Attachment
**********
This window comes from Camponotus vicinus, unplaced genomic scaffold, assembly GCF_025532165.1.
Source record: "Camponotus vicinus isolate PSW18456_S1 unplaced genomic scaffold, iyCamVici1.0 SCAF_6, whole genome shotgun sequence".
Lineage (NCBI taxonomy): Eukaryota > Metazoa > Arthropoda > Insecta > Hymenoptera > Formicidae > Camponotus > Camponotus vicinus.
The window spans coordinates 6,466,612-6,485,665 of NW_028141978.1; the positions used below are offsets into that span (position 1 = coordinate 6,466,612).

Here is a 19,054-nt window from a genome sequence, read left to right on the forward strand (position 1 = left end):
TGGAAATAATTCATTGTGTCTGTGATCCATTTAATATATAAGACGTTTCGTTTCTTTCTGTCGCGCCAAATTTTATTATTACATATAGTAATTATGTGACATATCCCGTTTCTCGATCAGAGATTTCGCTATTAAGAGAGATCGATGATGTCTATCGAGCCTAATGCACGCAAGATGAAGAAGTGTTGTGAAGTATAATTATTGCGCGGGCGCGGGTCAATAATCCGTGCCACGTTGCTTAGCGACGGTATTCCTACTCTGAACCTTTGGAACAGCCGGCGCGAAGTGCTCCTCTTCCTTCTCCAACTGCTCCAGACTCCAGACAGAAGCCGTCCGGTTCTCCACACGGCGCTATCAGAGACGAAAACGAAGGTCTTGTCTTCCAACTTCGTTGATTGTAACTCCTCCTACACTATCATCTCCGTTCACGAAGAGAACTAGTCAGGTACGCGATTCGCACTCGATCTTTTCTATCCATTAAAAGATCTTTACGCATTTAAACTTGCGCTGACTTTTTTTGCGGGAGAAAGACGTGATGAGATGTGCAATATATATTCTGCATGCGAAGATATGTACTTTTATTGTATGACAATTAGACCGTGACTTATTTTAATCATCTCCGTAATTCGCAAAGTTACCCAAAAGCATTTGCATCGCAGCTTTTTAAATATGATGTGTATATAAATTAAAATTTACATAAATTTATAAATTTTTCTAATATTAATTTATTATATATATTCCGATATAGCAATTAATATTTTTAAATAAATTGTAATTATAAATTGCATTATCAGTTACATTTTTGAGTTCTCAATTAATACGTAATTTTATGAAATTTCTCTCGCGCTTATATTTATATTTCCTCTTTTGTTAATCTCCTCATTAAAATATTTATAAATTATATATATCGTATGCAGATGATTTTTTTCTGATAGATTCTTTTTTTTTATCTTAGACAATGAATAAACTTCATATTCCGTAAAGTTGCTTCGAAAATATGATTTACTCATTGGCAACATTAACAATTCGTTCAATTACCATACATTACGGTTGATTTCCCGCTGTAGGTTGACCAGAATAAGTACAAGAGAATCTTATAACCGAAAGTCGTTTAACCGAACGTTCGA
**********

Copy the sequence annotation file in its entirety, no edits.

This window comes from Camponotus vicinus, unplaced genomic scaffold, assembly GCF_025532165.1.
Source record: "Camponotus vicinus isolate PSW18456_S1 unplaced genomic scaffold, iyCamVici1.0 SCAF_6, whole genome shotgun sequence".
Lineage (NCBI taxonomy): Eukaryota > Metazoa > Arthropoda > Insecta > Hymenoptera > Formicidae > Camponotus > Camponotus vicinus.
The window spans coordinates 6,466,612-6,485,665 of NW_028141978.1; the positions used below are offsets into that span (position 1 = coordinate 6,466,612).

Here is a 19,054-nt window from a genome sequence, read left to right on the forward strand (position 1 = left end):
TGGAAATAATTCATTGTGTCTGTGATCCATTTAATATATAAGACGTTTCGTTTCTTTCTGTCGCGCCAAATTTTATTATTACATATAGTAATTATGTGACATATCCCGTTTCTCGATCAGAGATTTCGCTATTAAGAGAGATCGATGATGTCTATCGAGCCTAATGCACGCAAGATGAAGAAGTGTTGTGAAGTATAATTATTGCGCGGGCGCGGGTCAATAATCCGTGCCACGTTGCTTAGCGACGGTATTCCTACTCTGAACCTTTGGAACAGCCGGCGCGAAGTGCTCCTCTTCCTTCTCCAACTGCTCCAGACTCCAGACAGAAGCCGTCCGGTTCTCCACACGGCGCTATCAGAGACGAAAACGAAGGTCTTGTCTTCCAACTTCGTTGATTGTAACTCCTCCTACACTATCATCTCCGTTCACGAAGAGAACTAGTCAGGTACGCGATTCGCACTCGATCTTTTCTATCCATTAAAAGATCTTTACGCATTTAAACTTGCGCTGACTTTTTTTGCGGGAGAAAGACGTGATGAGATGTGCAATATATATTCTGCATGCGAAGATATGTACTTTTATTGTATGACAATTAGACCGTGACTTATTTTAATCATCTCCGTAATTCGCAAAGTTACCCAAAAGCATTTGCATCGCAGCTTTTTAAATATGATGTGTATATAAATTAAAATTTACATAAATTTATAAATTTTTCTAATATTAATTTATTATATATATTCCGATATAGCAATTAATATTTTTAAATAAATTGTAATTATAAATTGCATTATCAGTTACATTTTTGAGTTCTCAATTAATACGTAATTTTATGAAATTTCTCTCGCGCTTATATTTATATTTCCTCTTTTGTTAATCTCCTCATTAAAATATTTATAAATTATATATATCGTATGCAGATGATTTTTTTCTGATAGATTCTTTTTTTTTATCTTAGACAATGAATAAACTTCATATTCCGTAAAGTTGCTTCGAAAATATGATTTACTCATTGGCAACATTAACAATTCGTTCAATTACCATACATTACGGTTGATTTCCCGCTGTAGGTTGACCAGAATAAGTACAAGAGAATCTTATAACCGAAAGTCGTTTAACCGAACGTTCGA